- In general, 'strip duplicates' is safe. Consider a logger that feeds A-Z QSOs to TQSL for signing. If A-M are already in LoTW, and duplicates are stripped, then the upload will only contain N-Z. If the logger either doesn't track "LoTW sent" or tracks it as a simple checkbox, everything is perfect - A-Z will be checked as "LoTW sent"; even if they weren't in that specific batch, they *were* sent to LoTW.

      - The only time 'strip duplicates' will cause unexpected behavior is for a particularly clever logger that does its own duplicate handling and knows if you resend a QSO - and so doing causes it to be marked as "re-sent" or something similar. Dave AA6YQ brought this problem to our attention with DXKeeper - it makes the assumption that all QSOs handed to TQSL for signing are in the output, and expects to find them in that particular batch when the next "sync" happens. Most loggers aren't so sophisticated, and don't have problems with stripping duplicates.

      Hopefully this helps explain what's going on. It's a hard thing to describe tersely enough that people might read it in a popup, and I struggled with that wording for hours. If you have alternate wordings, or just suggestions on how better to phrase it, I'm all ears.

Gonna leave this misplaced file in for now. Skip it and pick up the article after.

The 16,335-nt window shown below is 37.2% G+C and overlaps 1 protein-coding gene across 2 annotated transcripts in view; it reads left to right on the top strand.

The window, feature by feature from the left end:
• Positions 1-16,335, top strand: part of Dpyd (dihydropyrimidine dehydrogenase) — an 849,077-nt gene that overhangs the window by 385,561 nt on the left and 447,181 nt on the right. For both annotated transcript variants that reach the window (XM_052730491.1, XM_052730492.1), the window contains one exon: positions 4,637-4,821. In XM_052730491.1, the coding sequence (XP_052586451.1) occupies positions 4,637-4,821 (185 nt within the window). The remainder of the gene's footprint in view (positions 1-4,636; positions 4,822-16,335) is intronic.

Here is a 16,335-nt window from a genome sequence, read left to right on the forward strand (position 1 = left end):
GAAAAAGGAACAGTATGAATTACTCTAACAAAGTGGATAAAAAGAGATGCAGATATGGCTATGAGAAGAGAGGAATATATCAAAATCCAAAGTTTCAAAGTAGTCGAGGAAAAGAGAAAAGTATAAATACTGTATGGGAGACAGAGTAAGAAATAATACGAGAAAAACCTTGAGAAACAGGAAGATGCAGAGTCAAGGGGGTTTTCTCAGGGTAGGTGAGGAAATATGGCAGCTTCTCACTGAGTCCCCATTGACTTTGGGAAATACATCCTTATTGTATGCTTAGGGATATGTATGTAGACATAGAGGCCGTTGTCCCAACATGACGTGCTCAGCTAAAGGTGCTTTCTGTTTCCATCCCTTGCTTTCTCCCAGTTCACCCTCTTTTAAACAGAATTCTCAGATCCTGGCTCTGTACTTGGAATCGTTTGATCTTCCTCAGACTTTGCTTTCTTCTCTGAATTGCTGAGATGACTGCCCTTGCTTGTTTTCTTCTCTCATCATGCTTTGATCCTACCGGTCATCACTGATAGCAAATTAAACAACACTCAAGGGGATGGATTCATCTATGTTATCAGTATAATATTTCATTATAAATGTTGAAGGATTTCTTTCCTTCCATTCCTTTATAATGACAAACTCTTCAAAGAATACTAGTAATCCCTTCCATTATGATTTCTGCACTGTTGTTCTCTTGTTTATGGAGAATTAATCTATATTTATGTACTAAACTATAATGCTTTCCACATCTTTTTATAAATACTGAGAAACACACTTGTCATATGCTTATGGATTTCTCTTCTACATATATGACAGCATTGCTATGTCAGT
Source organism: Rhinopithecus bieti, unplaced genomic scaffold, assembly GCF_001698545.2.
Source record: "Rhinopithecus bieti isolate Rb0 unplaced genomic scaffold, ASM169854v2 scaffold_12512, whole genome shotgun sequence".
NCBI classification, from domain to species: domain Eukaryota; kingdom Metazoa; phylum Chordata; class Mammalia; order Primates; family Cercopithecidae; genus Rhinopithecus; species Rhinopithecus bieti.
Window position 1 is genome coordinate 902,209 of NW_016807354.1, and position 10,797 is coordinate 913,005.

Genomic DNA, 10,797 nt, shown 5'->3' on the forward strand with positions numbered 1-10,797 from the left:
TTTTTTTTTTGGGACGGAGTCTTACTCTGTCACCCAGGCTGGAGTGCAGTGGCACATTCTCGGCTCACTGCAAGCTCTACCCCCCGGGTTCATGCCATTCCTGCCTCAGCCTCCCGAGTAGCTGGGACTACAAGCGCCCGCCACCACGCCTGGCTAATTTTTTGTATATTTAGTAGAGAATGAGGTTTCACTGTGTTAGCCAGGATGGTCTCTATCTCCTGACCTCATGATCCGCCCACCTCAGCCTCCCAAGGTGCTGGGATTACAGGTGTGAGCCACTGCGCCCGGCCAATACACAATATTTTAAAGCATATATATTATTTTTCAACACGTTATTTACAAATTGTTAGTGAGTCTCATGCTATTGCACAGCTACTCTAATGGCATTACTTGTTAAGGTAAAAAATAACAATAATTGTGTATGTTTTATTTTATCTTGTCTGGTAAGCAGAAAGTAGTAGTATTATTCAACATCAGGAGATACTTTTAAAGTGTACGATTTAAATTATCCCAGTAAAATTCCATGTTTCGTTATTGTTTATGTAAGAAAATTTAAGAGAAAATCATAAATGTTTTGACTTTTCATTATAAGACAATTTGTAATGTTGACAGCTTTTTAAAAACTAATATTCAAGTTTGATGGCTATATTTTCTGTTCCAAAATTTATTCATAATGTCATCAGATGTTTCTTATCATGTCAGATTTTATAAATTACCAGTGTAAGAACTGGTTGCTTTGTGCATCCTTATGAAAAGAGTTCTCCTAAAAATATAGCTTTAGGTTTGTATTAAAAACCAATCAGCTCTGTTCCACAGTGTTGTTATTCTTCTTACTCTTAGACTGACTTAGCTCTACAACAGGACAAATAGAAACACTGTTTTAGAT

73,
      -Robert, KC2YWE




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    • Gary AL9A
      Thanks Robert. TQSL V1.14 now reinstalled and a new tq8 file just uploaded. Will check the status in the morning. 73, Gary AL9A ... From: Robert KC2YWE To:
      Message 107 of 107 , Apr 7 10:38 PM
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        Thanks Robert.  TQSL V1.14 now reinstalled and a new tq8 file just uploaded.  Will check the status in the morning.
         
        73,
        Gary AL9A
         
        ----- Original Message -----
        Sent: April 07, 2013 8:18 PM
        Subject: Re: [ARRL-LOTW] "Trusted QSL" version 1.14 is available for beta testing

         

        On 4/8/2013 12:07 AM, Gary AL9A wrote:
        Oh boy, this is getting to be even more fun.  Went to Unistall and got this error message.  "C:\Program Files\TrustedQSL\unins000.dat does not exist.  Cannot uninstall."

        So really briefly, the problem is that when you did a "last known good" setting, it restored a registry backup. But that doesn't touch the files, so I think the files and the registry information pointing to them is just out of agreement.

        As a simple fix, go into C:\Program Files\TrustedQSL and delete everything in there. It's OK - your certificates and locations are stored somewhere else (we won't touch that). Then the 1.14 installer should run fine. The problem is that it's trying to run the uninstaller for 1.13, but it's failing (as you see when you do it manually) and so the installer gives up. If you delete all the files, it won't think it's installed and it should install normally. Afterwards, you should be able to uninstall and install it normally.

        73,
        -Robert, KC2YWE